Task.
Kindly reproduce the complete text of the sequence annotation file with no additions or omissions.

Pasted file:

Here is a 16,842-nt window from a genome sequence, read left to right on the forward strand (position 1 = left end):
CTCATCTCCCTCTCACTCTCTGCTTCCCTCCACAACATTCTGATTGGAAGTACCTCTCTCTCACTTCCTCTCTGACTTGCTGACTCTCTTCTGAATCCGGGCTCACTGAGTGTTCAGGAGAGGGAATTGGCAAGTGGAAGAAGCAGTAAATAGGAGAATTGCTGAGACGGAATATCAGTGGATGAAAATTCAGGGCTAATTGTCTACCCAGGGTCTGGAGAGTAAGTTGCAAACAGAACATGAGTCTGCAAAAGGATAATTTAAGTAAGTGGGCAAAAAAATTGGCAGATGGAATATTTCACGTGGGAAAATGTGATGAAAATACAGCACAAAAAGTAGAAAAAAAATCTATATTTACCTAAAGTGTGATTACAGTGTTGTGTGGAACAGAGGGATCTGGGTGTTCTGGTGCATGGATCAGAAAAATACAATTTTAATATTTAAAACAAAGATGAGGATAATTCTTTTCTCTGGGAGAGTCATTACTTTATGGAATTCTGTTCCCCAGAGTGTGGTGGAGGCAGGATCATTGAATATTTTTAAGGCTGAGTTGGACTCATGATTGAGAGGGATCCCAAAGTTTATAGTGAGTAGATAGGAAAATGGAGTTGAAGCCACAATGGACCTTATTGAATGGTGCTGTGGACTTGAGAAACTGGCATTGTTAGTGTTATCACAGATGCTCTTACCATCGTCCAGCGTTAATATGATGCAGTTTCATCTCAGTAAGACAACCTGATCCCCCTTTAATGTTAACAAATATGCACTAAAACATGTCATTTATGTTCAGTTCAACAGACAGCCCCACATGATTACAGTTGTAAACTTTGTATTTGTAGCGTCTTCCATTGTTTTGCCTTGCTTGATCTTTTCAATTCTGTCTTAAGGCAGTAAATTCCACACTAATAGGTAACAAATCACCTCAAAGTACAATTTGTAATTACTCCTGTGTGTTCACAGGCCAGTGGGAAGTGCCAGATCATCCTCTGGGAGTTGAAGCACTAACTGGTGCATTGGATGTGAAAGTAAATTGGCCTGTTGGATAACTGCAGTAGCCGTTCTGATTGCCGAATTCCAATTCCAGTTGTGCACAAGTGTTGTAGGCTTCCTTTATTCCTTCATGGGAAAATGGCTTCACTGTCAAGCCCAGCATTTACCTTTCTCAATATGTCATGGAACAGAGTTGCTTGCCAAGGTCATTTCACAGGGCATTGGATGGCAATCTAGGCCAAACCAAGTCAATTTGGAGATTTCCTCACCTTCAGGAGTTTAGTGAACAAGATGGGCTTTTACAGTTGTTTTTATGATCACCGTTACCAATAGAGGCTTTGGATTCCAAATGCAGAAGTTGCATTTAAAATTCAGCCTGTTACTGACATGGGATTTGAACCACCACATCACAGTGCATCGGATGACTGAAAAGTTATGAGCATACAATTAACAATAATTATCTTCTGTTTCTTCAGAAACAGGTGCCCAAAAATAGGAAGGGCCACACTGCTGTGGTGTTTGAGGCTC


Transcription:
Here is a 16,842-nt window from a genome sequence, read left to right on the forward strand (position 1 = left end):
CTCATCTCCCTCTCACTCTCTGCTTCCCTCCACAACATTCTGATTGGAAGTACCTCTCTCTCACTTCCTCTCTGACTTGCTGACTCTCTTCTGAATCCGGGCTCACTGAGTGTTCAGGAGAGGGAATTGGCAAGTGGAAGAAGCAGTAAATAGGAGAATTGCTGAGACGGAATATCAGTGGATGAAAATTCAGGGCTAATTGTCTACCCAGGGTCTGGAGAGTAAGTTGCAAACAGAACATGAGTCTGCAAAAGGATAATTTAAGTAAGTGGGCAAAAAAATTGGCAGATGGAATATTTCACGTGGGAAAATGTGATGAAAATACAGCACAAAAAGTAGAAAAAAAATCTATATTTACCTAAAGTGTGATTACAGTGTTGTGTGGAACAGAGGGATCTGGGTGTTCTGGTGCATGGATCAGAAAAATACAATTTTAATATTTAAAACAAAGATGAGGATAATTCTTTTCTCTGGGAGAGTCATTACTTTATGGAATTCTGTTCCCCAGAGTGTGGTGGAGGCAGGATCATTGAATATTTTTAAGGCTGAGTTGGACTCATGATTGAGAGGGATCCCAAAGTTTATAGTGAGTAGATAGGAAAATGGAGTTGAAGCCACAATGGACCTTATTGAATGGTGCTGTGGACTTGAGAAACTGGCATTGTTAGTGTTATCACAGATGCTCTTACCATCGTCCAGCGTTAATATGATGCAGTTTCATCTCAGTAAGACAACCTGATCCCCCTTTAATGTTAACAAATATGCACTAAAACATGTCATTTATGTTCAGTTCAACAGACAGCCCCACATGATTACAGTTGTAAACTTTGTATTTGTAGCGTCTTCCATTGTTTTGCCTTGCTTGATCTTTTCAATTCTGTCTTAAGGCAGTAAATTCCACACTAATAGGTAACAAATCACCTCAAAGTACAATTTGTAATTACTCCTGTGTGTTCACAGGCCAGTGGGAAGTGCCAGATCATCCTCTGGGAGTTGAAGCACTAACTGGTGCATTGGATGTGAAAGTAAATTGGCCTGTTGGATAACTGCAGTAGCCGTTCTGATTGCCGAATTCCAATTCCAGTTGTGCACAAGTGTTGTAGGCTTCCTTTATTCCTTCATGGGAAAATGGCTTCACTGTCAAGCCCAGCATTTACCTTTCTCAATATGTCATGGAACAGAGTTGCTTGCCAAGGTCATTTCACAGGGCATTGGATGGCAATCTAGGCCAAACCAAGTCAATTTGGAGATTTCCTCACCTTCAGGAGTTTAGTGAACAAGATGGGCTTTTACAGTTGTTTTTATGATCACCGTTACCAATAGAGGCTTTGGATTCCAAATGCAGAAGTTGCATTTAAAATTCAGCCTGTTACTGACATGGGATTTGAACCACCACATCACAGTGCATCGGATGACTGAAAAGTTATGAGCATACAATTAACAATAATTATCTTCTGTTTCTTCAGAAACAGGTGCCCAAAAATAGGAAGGGCCACACTGCTGTGGTGTTTGAGGCTC